Can sustainable ammonia synthesis pathways compete with fossil-fuel based Haber–Bosch processes?†
As renewable electricity prices continue to decline, interest grows in alternative routes for the synthesis of sustainable fuels and chemicals, including ammonia. Considering demand for fertilizers, as well as its future potential as a dispatchable energy vector, sustainable synthesis of ammonia is being explored as an alternative to the capital- and carbon-intensive fossil-fuel-driven Haber–Bosch process. Here we assess stages along a transition to the sustainable synthesis of ammonia, looking at economic feasibility and climate impacts compared to the incumbent Haber–Bosch without and with CO2 capture. This analysis enables us to suggest technological thresholds for sustainable synthesis of ammonia to become economically and environmentally favourable. When driven by renewable energy sources, the water electrolyzer (near $400 per kW) coupled Haber–Bosch process will reach cost parity near 2.5 cents per kWh electricity. In the case of direct electrochemical ammonia synthesis, achieving cost-parity using the same 2.5 cents per kWh electricity will rely on achieving major advances in performance: an electrolysis full-cell energy efficiency exceeding 40% at a current density of 0.5 A cm−2. Once this operating performance is reached, electrically-powered ammonia synthesis will bring climate benefits when coupled with low-carbon electricity (<180 gCO2e per kWh), achievable when over half of today's U.S. electricity generation is supplied by renewable energy sources. We conclude with a forward-looking perspective on the key challenges and opportunities for sustainable ammonia synthesis routes to be competitive with the incumbent Haber–Bosch process in the future.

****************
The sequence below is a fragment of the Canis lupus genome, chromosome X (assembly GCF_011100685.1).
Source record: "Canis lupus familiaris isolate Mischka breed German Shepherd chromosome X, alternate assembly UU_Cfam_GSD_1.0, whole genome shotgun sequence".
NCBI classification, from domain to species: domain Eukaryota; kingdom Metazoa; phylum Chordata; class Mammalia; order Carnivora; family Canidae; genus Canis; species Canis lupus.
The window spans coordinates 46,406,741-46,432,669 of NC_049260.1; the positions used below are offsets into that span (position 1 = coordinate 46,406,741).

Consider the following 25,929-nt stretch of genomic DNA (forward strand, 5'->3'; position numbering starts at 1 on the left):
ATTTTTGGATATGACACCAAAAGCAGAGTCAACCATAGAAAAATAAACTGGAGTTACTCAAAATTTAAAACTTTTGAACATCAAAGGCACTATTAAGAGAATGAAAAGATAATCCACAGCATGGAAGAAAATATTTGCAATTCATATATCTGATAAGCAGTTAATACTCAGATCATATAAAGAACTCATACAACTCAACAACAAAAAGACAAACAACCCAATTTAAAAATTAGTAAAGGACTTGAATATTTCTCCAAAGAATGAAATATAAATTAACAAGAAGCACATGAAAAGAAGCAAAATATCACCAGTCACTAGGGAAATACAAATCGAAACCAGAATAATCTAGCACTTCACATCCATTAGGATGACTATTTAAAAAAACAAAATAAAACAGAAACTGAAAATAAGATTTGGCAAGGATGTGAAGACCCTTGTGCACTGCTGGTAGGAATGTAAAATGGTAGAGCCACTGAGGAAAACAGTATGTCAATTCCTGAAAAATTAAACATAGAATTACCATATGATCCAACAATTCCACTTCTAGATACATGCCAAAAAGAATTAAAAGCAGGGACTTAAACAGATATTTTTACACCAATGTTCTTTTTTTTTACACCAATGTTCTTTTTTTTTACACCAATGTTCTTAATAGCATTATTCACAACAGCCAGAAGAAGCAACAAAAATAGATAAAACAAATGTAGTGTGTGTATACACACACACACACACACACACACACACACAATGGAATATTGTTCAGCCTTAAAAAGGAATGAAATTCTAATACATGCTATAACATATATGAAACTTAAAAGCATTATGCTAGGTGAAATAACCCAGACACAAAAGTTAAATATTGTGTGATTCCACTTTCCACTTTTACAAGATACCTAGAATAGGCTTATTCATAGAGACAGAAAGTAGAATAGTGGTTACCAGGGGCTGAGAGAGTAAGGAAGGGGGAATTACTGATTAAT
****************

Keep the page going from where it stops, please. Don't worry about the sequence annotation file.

- This article is part of the themed collection: SDG12: Sustainable production of energy materials